Objective: To evaluate the association between BMI (kg/m2) and headaches among women.
Methods and Procedures: Cross-sectional analysis of 11 datasets identified after searching for all large publicly available epidemiologic cohort study datasets containing relevant variables. Datasets included National Health Interview Survey (NHIS): 1997–2003, the first National Health Examination and Nutrition Survey, Alameda County Health Study (ACHS), Tecumseh Community Health Study (TCHS), and Women's Health Initiative (WHI). The women (220,370 in total) were aged 18 years or older and had reported their headache or migraine status.
Results: Using nonlinear regression techniques and models adjusted for age, race, and smoking, we found that increased BMI was generally associated with increased likelihood of headache or severe headache among women. A BMI of ∼20 was associated with the lowest risk of headache. Relative to a BMI of 20, mild obesity (BMI of 30) was associated with roughly a 35% increase in the odds for experiencing headache whereas severe obesity (BMI of 40) was associated with roughly an 80% increase in odds. Results were essentially unchanged when models were further adjusted for socioeconomic variables, alcohol consumption, and hypertension. Being diagnosed with migraine showed no association with BMI.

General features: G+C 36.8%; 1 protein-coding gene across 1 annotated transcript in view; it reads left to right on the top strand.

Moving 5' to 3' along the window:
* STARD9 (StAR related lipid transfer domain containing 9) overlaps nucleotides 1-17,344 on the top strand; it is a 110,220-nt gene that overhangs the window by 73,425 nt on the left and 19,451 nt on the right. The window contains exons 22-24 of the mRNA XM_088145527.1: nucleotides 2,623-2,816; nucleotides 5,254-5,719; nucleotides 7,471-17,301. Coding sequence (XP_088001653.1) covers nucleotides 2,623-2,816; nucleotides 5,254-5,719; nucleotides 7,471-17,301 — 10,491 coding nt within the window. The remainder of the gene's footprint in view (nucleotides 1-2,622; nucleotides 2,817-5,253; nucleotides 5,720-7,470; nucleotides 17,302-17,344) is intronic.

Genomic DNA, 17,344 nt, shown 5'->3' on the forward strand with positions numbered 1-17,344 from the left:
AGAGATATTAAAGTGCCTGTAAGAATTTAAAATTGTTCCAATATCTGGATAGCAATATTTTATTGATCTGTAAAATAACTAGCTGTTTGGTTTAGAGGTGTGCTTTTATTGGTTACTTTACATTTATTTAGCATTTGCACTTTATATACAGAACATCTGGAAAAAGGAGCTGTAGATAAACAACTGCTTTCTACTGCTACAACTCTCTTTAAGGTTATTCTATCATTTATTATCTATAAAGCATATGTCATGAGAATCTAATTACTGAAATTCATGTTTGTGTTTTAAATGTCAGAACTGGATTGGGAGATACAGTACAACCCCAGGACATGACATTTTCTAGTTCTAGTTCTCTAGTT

Discussion: Among US women, a BMI of ∼20 (about the 5th percentile) was associated with the lowest likelihood of headache. Consistently across studies, obese women had significantly increased risk for headache. By contrast, the risk for diagnosed migraine headache per se was not obviously related to BMI. The direction of causation and mechanisms of action remain to be determined.